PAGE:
When someone tells you not to do something, chances are you’ll stubbornly do the opposite, despite how illogical that might be. In David Burr Gerrard’s The Epiphany Machine the phrases inked on people’s arms often play a heavy hand in their future actions.
Venter Lowood’s life has been irrefutably shaped by a machine that tattoos a vaguely specific epiphany on the forearms of each individual who uses it. His mother, who abandoned him when he was an infant, and his father, who told him never to go near or use the machine, both used the epiphany machine in their youth. Venter has conflicted feelings about the machine and how his epiphany might change his life’s trajectory, but in using it, he becomes unexpectedly invested in it and the keeper of the epiphany machine, the eccentric Adam Lyons. Serving as a collector of stories of those who have used the machine and how it affected their lives, Venter plays a role in the machine’s history and its potential future, with the government hoping that making epiphanies public could assist with civilian safety.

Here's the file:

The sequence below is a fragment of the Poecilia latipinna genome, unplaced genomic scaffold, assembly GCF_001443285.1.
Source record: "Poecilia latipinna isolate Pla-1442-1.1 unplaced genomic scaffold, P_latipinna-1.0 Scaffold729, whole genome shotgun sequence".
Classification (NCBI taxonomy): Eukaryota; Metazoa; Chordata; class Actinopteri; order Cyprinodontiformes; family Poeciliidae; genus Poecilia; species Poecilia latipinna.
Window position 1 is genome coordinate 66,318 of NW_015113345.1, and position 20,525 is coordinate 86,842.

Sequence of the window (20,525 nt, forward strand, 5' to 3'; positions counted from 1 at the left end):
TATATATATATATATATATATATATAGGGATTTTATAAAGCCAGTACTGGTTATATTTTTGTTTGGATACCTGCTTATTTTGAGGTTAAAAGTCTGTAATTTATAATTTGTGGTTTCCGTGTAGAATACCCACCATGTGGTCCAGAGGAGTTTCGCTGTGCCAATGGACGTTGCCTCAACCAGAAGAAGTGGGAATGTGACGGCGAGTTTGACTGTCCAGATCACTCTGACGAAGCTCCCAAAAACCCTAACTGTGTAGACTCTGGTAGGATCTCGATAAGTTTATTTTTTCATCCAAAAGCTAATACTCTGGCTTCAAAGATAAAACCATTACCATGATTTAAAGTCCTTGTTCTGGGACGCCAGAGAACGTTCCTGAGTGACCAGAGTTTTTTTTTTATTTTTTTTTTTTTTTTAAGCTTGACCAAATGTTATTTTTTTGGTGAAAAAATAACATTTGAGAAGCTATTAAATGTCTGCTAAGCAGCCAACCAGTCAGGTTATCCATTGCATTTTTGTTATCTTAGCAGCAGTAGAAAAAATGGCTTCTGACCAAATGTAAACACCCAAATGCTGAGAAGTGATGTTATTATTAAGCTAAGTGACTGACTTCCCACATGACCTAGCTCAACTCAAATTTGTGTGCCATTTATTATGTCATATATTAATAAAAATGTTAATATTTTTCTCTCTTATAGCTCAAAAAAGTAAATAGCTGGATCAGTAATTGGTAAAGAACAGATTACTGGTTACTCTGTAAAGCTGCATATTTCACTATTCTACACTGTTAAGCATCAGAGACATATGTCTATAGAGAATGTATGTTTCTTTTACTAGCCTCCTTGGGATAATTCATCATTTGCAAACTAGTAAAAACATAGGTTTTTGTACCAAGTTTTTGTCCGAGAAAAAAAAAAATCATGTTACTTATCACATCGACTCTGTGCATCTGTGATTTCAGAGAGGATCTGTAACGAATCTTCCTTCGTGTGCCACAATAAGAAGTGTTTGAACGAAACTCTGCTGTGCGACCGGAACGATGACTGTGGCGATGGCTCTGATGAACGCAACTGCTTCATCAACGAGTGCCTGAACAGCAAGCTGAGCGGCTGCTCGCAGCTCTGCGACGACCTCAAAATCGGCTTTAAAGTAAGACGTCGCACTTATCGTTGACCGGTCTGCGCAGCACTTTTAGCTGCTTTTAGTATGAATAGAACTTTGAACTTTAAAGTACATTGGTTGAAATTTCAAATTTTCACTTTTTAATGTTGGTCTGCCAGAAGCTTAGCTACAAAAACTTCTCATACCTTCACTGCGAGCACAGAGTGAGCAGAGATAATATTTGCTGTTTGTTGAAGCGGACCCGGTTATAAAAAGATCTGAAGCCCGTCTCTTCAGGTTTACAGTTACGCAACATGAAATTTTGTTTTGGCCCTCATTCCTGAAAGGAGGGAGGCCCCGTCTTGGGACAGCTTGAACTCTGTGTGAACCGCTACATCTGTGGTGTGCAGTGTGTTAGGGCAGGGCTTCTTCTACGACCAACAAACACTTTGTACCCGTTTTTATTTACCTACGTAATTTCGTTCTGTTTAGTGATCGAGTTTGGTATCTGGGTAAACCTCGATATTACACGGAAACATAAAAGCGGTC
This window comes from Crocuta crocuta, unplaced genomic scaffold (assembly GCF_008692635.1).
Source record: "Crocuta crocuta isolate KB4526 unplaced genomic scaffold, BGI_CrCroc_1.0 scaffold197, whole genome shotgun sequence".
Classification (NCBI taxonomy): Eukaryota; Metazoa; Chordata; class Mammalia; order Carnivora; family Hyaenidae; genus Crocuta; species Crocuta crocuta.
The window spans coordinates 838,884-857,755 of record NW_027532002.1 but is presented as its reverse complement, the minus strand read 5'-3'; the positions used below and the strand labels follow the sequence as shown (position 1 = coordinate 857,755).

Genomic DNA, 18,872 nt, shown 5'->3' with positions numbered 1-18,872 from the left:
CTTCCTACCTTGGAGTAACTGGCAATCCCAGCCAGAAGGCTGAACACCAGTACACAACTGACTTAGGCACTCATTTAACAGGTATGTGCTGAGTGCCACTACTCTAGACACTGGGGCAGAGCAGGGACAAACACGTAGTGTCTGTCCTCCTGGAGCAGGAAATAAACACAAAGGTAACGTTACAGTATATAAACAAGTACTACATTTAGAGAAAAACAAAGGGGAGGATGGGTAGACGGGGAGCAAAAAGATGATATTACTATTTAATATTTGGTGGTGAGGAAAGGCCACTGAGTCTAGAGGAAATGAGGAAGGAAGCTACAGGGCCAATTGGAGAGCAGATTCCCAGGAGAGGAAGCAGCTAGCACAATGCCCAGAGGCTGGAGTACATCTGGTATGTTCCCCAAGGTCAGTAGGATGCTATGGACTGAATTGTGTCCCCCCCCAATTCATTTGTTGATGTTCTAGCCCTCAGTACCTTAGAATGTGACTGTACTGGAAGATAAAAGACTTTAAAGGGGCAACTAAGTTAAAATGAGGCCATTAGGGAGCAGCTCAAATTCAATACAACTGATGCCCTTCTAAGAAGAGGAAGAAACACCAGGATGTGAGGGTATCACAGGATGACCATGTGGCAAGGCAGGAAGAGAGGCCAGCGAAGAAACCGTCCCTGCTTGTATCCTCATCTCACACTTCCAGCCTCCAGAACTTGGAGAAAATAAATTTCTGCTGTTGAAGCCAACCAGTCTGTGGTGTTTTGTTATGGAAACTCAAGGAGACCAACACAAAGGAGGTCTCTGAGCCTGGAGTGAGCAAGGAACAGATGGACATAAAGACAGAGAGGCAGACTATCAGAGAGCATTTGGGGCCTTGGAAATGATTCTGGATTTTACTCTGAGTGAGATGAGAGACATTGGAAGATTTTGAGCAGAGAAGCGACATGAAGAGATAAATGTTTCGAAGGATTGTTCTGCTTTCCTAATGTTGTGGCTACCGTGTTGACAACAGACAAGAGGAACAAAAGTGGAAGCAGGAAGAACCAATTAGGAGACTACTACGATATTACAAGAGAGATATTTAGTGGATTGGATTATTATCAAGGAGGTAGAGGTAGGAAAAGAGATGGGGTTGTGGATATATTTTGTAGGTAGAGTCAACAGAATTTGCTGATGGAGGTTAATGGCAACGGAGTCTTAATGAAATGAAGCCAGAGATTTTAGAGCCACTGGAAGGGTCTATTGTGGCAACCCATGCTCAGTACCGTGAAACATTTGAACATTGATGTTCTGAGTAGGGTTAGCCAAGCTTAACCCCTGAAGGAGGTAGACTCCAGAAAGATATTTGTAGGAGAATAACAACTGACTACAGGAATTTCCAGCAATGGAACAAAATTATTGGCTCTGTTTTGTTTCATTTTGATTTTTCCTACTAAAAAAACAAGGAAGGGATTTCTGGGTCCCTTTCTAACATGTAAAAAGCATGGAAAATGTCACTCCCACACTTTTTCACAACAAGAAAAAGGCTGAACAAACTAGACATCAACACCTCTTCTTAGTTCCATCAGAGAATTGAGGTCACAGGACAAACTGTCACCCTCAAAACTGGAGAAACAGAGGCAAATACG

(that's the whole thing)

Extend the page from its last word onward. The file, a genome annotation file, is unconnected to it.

While the premise of the story as an alternate history with a mystical element was highly intriguing, particularly as it offered a glimpse into the psyche of people and the conflicts they have with themselves, I found myself struggling to make progress through this slow-moving narrative, probably because practically nothing happens and what does happen didn’t need to be drawn out as long as it was. If there wasn’t going to be much in the way of developing a plot, then it would have been beneficial to have a complex, compelling character to follow, which we didn’t have with Venter’s annoying, constant self-doubting thoughts and timidly made actions; the various other characters’ stories presented, while more interesting and insightful, were a bit jarringly disconnected from the rest of the narrative, despite being prefaced as testimonials.
Overall, I’d give it a 2.5 out of 5 stars.